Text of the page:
Starbucks Corp. is revamping its customer policies following the arrests of two black men at a Philadelphia cafe last month. Anyone can now sit in a Starbucks store or patio or use the bathroom without buying anything, the company said in a statement on its website. If there’s an immediate threat of danger, such as the use of illegal drugs or physical assault, staff should call 911, the company said in an employee guide.
The letter says that employees are to treat all guests in its stores, on its patios and in the rest of its establishment as if they are customers. This is a change over the previous policy that Starbucks had when it came to guests just sitting around in its stores. It also says that store managers can still call police on disruptive or dangerous customers, reports CNNMoney.
Anyone who enters a Starbucks is now considered a customer, regardless if they buy anything, and are free to use the restrooms. Starbucks announced the new policy in a letter to employees Saturday, saying that “any person who enters our spaces, including patios, cafes and restrooms, regardless of whether they make a purchase, is considered…
Starbucks Corp. said Saturday it is creating an official policy that allows all guests to use its cafes, including its restrooms, whether or not they make a purchase. The policy comes a month after a Philadelphia manager called the police in April about two black men who asked to use the bathroom without purchasing anything and then allegedly refused to leave the cafe when asked. Starbucks baristas and store managers have long found the coffee company’s guidelines on how to treat lingering nonpaying guests vague at best.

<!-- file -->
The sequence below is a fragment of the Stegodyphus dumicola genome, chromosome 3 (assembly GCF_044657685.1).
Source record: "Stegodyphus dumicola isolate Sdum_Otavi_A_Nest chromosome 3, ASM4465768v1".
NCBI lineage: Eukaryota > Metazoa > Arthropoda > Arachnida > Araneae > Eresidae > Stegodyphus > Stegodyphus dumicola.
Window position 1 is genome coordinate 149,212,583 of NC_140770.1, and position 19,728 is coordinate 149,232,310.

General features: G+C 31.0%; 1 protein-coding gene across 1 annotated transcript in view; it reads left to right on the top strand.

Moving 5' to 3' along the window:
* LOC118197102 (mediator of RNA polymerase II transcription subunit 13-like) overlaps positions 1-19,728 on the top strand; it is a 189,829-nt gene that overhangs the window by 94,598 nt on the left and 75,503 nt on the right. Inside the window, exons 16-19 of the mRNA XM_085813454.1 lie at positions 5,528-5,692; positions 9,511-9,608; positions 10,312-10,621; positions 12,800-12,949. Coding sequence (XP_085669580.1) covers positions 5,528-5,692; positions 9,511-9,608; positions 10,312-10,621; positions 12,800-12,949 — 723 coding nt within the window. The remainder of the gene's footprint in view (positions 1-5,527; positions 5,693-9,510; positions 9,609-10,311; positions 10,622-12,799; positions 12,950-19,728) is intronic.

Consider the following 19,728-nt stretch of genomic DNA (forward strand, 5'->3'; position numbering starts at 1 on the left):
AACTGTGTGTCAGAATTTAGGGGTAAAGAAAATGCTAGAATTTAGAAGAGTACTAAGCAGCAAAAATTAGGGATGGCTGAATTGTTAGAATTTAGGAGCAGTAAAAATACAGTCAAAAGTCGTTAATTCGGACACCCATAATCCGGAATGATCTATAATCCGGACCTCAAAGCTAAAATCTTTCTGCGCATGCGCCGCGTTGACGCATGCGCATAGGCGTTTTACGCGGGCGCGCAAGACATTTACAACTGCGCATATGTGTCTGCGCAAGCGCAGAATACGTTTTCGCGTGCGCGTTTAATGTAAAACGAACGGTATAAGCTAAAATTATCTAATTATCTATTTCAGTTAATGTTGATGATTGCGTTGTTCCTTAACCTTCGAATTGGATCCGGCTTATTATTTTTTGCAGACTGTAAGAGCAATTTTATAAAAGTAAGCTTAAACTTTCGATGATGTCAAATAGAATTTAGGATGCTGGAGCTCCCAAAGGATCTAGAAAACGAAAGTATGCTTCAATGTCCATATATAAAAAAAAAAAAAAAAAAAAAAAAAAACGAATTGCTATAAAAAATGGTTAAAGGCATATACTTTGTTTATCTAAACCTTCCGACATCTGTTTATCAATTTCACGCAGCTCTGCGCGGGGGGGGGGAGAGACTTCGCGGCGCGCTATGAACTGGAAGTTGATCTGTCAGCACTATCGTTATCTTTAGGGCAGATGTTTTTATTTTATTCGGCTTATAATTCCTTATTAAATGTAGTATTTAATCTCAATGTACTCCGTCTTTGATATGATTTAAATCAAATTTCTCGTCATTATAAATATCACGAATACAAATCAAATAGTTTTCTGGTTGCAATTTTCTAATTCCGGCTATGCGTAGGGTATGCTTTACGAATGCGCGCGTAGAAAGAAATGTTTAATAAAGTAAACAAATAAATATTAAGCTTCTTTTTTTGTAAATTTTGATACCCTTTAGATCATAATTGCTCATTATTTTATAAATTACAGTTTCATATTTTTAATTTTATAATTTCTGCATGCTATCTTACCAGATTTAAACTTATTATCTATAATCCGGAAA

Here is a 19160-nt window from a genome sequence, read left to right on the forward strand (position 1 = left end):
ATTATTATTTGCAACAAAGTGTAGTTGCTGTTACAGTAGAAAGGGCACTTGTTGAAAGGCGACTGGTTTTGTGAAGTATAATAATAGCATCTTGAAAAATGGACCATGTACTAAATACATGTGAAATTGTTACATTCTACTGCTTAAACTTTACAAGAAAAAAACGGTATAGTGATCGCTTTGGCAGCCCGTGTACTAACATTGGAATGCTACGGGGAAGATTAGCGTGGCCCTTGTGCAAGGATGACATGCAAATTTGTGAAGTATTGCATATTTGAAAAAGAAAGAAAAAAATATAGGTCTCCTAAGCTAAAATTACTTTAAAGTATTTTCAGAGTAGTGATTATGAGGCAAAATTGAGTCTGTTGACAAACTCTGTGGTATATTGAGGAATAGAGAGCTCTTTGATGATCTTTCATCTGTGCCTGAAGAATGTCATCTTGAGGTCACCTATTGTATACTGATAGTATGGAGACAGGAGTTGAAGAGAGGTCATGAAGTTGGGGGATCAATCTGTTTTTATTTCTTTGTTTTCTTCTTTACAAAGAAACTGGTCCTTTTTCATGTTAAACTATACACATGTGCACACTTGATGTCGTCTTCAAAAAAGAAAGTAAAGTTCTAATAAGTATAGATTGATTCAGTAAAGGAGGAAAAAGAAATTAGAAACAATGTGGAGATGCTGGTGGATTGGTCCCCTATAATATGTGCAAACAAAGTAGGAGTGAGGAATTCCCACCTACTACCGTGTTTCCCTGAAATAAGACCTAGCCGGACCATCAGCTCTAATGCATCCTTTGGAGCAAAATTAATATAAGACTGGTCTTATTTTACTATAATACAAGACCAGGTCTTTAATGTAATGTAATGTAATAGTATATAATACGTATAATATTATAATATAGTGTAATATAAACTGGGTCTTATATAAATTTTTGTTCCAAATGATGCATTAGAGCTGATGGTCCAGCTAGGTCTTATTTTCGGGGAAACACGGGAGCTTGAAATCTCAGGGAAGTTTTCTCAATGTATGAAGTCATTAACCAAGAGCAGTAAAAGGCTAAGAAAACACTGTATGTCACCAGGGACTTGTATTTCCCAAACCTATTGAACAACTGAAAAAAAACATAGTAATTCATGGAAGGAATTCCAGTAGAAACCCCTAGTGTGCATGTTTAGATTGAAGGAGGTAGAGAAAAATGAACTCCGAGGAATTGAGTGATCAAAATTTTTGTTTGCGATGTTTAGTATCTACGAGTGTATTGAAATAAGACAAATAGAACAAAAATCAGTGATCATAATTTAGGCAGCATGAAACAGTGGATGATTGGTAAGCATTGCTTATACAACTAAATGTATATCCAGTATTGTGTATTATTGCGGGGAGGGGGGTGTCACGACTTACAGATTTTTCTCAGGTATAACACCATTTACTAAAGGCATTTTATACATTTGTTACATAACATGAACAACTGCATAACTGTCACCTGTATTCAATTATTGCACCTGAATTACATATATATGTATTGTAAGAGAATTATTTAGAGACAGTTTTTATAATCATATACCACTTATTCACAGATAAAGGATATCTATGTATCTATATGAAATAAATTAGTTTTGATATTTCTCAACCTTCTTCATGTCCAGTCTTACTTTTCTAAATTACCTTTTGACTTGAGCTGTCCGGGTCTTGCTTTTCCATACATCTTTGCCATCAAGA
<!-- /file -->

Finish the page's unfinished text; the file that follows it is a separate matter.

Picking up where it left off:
Among the companies with shares expected to trade actively in Monday's session are General Electric, Qualcomm, Starbucks, United Technologies, Tesla and Snap.
Starbucks leaders said its previous policies were "loose and ambiguous," according to an Associated Press report, and gave too much discretion to local store managers.
When volatility picks up, investors flock to safety. It’s not a recent investment thesis or one derived from algorithmic trading. It’s a long-time reaction that’s generally driven by human psychology. As fears rise, investors first seek cash and then look for safe high-yield investments.
Starbucks announced a new policy Saturday that allows anyone to sit in its cafes or use its restrooms, even if they don't buy anything. The new policy comes five weeks after two black men who hadn't bought anything were arrested at a Philadelphia Starbucks. Company executives have said its previous policies were loose and ambiguous, leaving decisions on whether people could sit in its stores or use the restroom up to store managers.
A roundup of some of the most popular but completely untrue headlines of the week. None of these stories is legit, even though they were shared widely on social media. The Associated Press checked these out. Here are the real facts:
Starbucks Corp.'s ( SBUX) is one of the great corporate growth stories of the past decade. Once a fast-growth company, Starbucks' same-store sales are steadily slowing while its supposed growth market of the future—Asia—is putting up unimpressive growth numbers.
Starbucks has invested $100 million to support its 380,000 farmers in 30 countries around the world.
Every segment of the media giant beat its targets for the first quarter, but two key issues hang over the House of Mouse.